The UK government had their net zero strategy contested back in August after it was discovered that their policy ideas had no real evidence as to how effective they’d be in practice, and many of their decarbonisation plans were reliant on technologies that are yet to exist. The UK government must now redraft their net zero strategy by March 2023 with evidence as to how it will work.  
Devolution presents a huge opportunity if the UK is to meet its 2050 net zero targets. By devolving action to local authorities, mayoral city regions, and local councils, each region can exercise powers over their transport, housing, business partnerships, and natural environment. Levelling up on environmental goals won’t be possible if sufficient control isn’t handed over to local authorities. Greater Manchester, for example, have a more ambitious 2038 net zero target than the UK as a whole; the ability of these authorities to instigate policy across their regions is essential for net zero. At Green Economy, we’ve provided Greater Manchester with a sector mapping report which found it has the largest green technologies and services supply chain outside of London. This local investment has paid dividends in supporting the entrepreneurs and innovators we need to deliver net zero.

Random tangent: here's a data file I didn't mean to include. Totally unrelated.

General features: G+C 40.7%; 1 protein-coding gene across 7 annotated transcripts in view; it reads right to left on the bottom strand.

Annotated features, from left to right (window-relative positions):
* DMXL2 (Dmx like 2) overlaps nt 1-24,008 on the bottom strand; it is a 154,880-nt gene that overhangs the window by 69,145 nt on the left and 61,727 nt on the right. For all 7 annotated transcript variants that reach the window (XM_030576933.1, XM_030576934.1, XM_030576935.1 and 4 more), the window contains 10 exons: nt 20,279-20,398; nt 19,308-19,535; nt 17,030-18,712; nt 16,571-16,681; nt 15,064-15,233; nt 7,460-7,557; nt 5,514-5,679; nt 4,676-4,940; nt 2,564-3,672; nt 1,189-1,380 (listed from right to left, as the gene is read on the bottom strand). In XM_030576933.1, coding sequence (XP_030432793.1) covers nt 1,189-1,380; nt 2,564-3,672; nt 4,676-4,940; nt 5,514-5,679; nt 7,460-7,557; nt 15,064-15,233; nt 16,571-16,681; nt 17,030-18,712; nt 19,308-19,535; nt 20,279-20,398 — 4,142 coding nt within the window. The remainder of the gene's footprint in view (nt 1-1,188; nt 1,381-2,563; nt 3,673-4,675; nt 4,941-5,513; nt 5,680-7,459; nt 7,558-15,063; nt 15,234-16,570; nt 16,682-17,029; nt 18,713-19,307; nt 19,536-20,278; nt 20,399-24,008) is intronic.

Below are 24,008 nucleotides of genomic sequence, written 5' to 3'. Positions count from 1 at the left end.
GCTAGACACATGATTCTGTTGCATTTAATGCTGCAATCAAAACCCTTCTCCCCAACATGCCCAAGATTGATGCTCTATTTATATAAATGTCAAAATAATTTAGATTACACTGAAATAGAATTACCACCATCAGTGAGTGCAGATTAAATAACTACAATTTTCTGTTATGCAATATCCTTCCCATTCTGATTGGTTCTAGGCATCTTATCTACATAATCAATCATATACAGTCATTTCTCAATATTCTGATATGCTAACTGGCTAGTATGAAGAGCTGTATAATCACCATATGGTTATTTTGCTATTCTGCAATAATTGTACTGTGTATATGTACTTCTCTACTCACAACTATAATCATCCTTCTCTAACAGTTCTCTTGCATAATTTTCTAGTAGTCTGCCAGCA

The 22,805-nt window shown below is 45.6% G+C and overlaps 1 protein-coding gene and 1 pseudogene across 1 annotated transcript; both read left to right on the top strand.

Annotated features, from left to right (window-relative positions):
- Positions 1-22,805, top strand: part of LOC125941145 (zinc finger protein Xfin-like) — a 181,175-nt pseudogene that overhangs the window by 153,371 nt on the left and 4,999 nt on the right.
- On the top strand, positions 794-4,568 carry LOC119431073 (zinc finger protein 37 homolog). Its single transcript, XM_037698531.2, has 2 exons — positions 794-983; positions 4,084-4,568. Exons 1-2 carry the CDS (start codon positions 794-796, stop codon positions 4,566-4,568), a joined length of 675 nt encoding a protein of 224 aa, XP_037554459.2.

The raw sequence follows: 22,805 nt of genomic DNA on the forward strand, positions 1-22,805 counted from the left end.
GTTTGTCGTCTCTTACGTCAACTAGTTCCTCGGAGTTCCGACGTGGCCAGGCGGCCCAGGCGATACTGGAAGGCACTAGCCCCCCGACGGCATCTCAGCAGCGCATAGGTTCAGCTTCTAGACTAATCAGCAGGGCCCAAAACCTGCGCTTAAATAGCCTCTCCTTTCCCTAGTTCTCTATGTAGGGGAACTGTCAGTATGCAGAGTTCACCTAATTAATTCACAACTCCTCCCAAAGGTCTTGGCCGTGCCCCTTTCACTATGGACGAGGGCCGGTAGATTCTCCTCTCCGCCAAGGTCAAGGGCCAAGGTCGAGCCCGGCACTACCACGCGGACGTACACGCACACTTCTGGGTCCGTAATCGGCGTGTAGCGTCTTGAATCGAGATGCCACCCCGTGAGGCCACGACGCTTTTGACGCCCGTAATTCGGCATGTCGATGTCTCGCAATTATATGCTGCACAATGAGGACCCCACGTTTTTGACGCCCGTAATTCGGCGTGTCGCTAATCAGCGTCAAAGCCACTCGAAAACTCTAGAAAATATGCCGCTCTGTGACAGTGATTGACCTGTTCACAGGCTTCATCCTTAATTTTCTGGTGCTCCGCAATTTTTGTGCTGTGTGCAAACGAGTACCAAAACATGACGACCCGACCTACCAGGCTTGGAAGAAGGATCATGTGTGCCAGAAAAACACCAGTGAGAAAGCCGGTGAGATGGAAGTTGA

Regulate offsetting  

Carbon offsetting has its place, but climate policies that encourage the direct reduction and avoidance of carbon emissions need to be prioritised above those that encourage carbon capture and offsetting tactics. As long as there’s no real incentive to cut emissions and uptake low or no emission technologies, net zero targets will continue to lag.  

Nature-based solutions to man-made problems